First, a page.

After clicking through, new customers are told they can apply for a “short-term, affordable instant loan” of up to £800 for new customers, or £1,500 if you’ve previously taken out a loan.

But the representative APR is 505.7%.

Representative APR means that at least 51% of customers will receive this advertised rate if accepted for a loan.

Borrowing just £100 for 12 months would cost £42.77 in monthly repayments and you would repay £513.25 in total.

You would pay £413.25 in interest alone, more than four times the original loan amount.

Another ad for Drafty offers loans of up to £3,000 at a representative APR of 89.7%.

Borrowing £100 for 12 months would cost £12.91 in monthly repayments making a total of £154.93 and the interest alone would cost £154.93.

Several credit ads violate Facebook policies and have been removed

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Several credit ads violate Facebook policies and have been removed
Stubborn Brits are being attacked by high interest rate ads

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Stubborn Brits are being attacked by high interest rate ads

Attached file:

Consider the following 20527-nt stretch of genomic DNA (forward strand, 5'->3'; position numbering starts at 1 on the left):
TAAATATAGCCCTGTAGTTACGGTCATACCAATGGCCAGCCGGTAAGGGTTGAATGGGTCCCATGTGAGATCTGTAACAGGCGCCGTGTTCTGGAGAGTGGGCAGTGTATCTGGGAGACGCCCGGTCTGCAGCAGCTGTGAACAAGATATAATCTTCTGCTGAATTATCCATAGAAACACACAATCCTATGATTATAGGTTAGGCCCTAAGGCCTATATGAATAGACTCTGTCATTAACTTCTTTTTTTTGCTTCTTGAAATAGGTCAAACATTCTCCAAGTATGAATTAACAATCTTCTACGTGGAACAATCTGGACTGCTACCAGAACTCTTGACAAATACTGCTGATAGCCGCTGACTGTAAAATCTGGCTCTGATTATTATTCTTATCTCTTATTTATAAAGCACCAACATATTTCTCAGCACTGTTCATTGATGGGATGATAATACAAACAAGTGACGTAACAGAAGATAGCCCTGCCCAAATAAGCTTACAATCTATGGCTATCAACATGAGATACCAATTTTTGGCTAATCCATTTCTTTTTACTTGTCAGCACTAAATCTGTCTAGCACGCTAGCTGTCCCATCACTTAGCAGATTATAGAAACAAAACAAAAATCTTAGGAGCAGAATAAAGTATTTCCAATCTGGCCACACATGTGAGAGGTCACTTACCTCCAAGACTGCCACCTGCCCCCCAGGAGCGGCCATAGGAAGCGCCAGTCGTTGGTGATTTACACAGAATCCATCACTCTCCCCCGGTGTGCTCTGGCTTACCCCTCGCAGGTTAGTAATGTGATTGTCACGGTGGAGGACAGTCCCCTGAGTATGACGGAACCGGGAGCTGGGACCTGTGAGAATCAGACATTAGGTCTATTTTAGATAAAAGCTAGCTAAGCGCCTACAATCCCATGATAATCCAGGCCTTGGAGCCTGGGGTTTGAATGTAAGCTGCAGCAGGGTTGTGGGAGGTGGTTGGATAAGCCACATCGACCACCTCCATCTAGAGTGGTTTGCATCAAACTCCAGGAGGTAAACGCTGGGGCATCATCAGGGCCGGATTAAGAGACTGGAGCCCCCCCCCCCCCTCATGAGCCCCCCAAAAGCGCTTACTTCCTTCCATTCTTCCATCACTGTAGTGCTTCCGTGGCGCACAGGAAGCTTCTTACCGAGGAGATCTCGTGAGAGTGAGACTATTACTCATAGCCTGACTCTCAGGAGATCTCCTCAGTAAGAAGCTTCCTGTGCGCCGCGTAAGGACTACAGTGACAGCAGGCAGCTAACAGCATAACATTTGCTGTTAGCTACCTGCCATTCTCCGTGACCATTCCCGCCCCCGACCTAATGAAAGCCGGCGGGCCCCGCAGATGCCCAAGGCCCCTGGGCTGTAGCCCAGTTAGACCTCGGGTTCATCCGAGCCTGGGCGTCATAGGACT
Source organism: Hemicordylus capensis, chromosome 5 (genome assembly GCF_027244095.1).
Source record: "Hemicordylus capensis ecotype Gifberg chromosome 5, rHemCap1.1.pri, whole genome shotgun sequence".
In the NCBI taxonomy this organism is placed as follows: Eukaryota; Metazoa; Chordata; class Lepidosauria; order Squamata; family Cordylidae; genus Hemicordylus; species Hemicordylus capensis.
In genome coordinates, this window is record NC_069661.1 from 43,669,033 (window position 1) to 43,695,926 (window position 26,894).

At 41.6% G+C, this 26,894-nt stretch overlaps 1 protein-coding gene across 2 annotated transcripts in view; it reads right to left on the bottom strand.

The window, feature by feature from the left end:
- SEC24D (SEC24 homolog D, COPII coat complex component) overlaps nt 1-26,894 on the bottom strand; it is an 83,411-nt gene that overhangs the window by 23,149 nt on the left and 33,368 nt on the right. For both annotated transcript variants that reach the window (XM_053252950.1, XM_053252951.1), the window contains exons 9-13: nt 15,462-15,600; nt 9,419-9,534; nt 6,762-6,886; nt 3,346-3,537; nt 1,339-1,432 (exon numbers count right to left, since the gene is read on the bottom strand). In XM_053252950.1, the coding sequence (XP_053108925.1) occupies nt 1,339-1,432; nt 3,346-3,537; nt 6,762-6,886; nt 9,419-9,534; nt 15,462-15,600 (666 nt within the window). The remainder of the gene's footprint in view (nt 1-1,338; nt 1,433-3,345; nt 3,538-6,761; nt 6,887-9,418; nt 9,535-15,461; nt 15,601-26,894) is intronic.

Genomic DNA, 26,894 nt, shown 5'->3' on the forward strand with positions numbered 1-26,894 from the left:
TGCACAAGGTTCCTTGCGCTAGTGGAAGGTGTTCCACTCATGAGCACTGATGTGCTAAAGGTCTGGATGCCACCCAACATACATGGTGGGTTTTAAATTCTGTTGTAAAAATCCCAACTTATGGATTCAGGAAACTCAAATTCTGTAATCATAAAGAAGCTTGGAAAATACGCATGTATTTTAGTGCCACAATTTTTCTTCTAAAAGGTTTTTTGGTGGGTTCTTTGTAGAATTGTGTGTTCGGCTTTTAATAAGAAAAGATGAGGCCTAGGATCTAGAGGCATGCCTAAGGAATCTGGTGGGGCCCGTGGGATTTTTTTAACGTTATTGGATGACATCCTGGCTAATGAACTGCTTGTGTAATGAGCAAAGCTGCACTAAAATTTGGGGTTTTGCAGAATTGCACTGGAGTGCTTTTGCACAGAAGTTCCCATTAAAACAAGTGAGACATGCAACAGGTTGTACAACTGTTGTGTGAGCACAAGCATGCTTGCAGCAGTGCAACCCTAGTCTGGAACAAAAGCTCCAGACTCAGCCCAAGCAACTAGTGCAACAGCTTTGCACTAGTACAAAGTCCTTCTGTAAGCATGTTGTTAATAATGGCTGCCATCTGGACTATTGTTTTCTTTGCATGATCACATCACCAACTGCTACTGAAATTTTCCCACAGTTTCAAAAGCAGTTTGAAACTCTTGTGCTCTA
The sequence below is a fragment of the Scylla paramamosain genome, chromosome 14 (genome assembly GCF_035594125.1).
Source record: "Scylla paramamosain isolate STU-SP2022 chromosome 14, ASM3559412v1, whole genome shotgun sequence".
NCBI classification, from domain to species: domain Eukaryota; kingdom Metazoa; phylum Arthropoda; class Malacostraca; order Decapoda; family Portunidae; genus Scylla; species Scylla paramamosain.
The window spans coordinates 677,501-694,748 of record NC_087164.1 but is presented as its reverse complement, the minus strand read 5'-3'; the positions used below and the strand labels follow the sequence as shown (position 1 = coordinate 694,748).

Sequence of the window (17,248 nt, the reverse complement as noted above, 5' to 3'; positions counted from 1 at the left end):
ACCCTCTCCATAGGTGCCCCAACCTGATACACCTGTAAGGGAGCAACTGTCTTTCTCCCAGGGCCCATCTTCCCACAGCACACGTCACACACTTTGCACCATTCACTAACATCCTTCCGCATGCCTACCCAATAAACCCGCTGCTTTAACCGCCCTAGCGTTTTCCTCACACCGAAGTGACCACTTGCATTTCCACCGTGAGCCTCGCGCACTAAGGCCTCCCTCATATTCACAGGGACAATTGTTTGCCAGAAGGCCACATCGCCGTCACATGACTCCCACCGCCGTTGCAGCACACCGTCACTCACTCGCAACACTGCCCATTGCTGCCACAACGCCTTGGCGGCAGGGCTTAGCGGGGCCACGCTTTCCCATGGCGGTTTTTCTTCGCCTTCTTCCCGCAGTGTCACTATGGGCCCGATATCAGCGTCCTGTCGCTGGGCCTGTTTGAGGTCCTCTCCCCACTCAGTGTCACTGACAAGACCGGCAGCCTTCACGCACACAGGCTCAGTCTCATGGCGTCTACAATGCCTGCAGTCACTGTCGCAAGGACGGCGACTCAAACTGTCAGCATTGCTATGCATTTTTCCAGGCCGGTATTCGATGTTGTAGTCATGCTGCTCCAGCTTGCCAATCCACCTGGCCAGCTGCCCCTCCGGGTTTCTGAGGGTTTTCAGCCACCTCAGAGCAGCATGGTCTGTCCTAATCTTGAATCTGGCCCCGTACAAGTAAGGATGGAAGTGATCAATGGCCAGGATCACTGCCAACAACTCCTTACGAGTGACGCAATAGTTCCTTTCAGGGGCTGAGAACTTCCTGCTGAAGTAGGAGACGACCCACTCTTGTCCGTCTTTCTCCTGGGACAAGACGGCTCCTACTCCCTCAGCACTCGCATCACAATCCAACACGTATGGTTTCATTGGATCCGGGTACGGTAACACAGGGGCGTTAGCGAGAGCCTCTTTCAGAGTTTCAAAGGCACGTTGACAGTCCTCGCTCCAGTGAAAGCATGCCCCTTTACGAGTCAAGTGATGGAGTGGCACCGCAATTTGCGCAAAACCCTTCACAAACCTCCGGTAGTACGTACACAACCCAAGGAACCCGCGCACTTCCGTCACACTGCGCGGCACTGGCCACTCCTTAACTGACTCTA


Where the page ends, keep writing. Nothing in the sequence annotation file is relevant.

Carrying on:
Dangers of high borrowing costs

High-priced loans exist when interest rates and other costs are well above standard loan agreements.

In recent years, the city’s watchdog has cracked down on high-priced loans, including doorstep loans, hire-purchase, overdrafts, and payday loans.

It follows The Sun’s Stop The Credit Rip-Off campaign to help millions of families falling victim to doorstep and legal loan sharks.

A 2019 report by the Financial Conduct Authority (FCA) revealed that nearly 3 million people are using expensive credit.

Many have low incomes and poor credit ratings and are excluded from general lending.

That means those who can least afford it pay more to borrow, often for unexpected emergencies and shortages.

It comes as millions of households face skyrocketing living expenses, from higher energy bills to more expensive groceries on supermarket shelves.